by Christina Hwang
, Contributing Reporter | May 09, 2016
Barnes-Jewish Hospital in St. Louis, Missouri installed GE Healthcare’s new SPECT/CT system, Discovery NM/CT 670 CZT, to help doctors and researchers at the hospital diagnose and monitor diseases.
According to the company, its the first general purpose, ultra-high resolution SPECT/CT in the industry.
Cadmium zinc telluride (CZT) technology, a new class of digital detectors, is generally limited to organ-specific devices but the new modality utilizes CZT to directly convert photons into a digital signal, and this allows doctors to perform exams on every organ, including whole-body exams.
Doctors can detect smaller lesions and quantify them more accurately due to the increased spatial and contrast resolution, according to the announcement, and can help in assessing and monitoring patient responses to therapies while reducing dose injected.
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“This system is designed to allow clinicians to optimize dose or scan time. This gives clinicians an opportunity customize based on the clinical needs of the patient,” Nathan Hermony, general manager of nuclear medicine at GE, told HCB News.
Additionally, patients can have multiple scans completed in a single visit since physicians can simultaneously visualize and analyze multiple physiological processes in the patient.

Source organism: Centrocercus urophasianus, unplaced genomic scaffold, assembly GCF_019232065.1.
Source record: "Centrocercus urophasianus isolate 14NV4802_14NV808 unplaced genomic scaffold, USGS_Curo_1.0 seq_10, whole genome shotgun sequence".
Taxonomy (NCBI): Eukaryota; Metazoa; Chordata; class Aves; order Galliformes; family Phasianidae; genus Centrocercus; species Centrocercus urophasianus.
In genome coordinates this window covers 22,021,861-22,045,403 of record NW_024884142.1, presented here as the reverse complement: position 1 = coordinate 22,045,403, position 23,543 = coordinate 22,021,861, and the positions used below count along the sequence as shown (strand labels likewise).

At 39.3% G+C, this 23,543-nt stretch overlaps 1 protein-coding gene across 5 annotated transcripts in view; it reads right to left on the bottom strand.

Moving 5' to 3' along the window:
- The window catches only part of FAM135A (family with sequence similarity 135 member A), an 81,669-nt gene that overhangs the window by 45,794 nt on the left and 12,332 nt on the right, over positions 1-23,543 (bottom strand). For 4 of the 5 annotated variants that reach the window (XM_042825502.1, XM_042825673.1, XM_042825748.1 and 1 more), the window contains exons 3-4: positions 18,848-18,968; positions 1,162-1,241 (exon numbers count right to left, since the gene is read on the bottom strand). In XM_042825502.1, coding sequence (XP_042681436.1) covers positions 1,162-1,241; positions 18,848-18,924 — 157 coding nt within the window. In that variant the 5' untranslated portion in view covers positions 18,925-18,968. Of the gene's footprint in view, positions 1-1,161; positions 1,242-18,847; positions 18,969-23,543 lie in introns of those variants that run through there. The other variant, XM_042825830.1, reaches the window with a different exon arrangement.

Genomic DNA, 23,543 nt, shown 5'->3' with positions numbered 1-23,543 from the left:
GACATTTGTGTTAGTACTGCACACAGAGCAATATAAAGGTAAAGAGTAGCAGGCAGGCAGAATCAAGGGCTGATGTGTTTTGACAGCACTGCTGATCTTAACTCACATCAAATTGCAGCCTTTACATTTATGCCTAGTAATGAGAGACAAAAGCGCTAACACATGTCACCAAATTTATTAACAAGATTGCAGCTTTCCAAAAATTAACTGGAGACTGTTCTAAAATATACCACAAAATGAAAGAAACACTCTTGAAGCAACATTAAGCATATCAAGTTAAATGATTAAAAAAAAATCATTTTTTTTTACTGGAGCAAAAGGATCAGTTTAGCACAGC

“Optimizing the duration of the exams or the injected dose represents not only an improvement for the patient experience, but also helps increase the operational and financial efficiency of hospitals,” Dr. Barry A. Siegel, professor of radiology and medicine, senior vice chair and division director of nuclear medicine at Mallinckrodt Institute of Radiology at Washington University, told HCB News.
Quantification is important since it helps determine how a patient is responding to therapy, Siegel added, and having the ability to complete multiple scans in a single visit and reduce the dose injected or the scan time will improve patient experience.
Facilities that own a Discovery NM/CT 670 Pro system can upgrade to the new system in the future, said Hermony, and the upgrade requires a swap of the detector heads, so physicians can avoid long start-up delays or have room renovations.
Since its installation, over 60 patients have been scanned using the system.
The physicians treating patients at Barnes-Jewish Hospital include 750 clinical faculty of Washington University School of Medicine who treat adults, and the only other facility to have installed this new system is Rambam Hospital in Israel.
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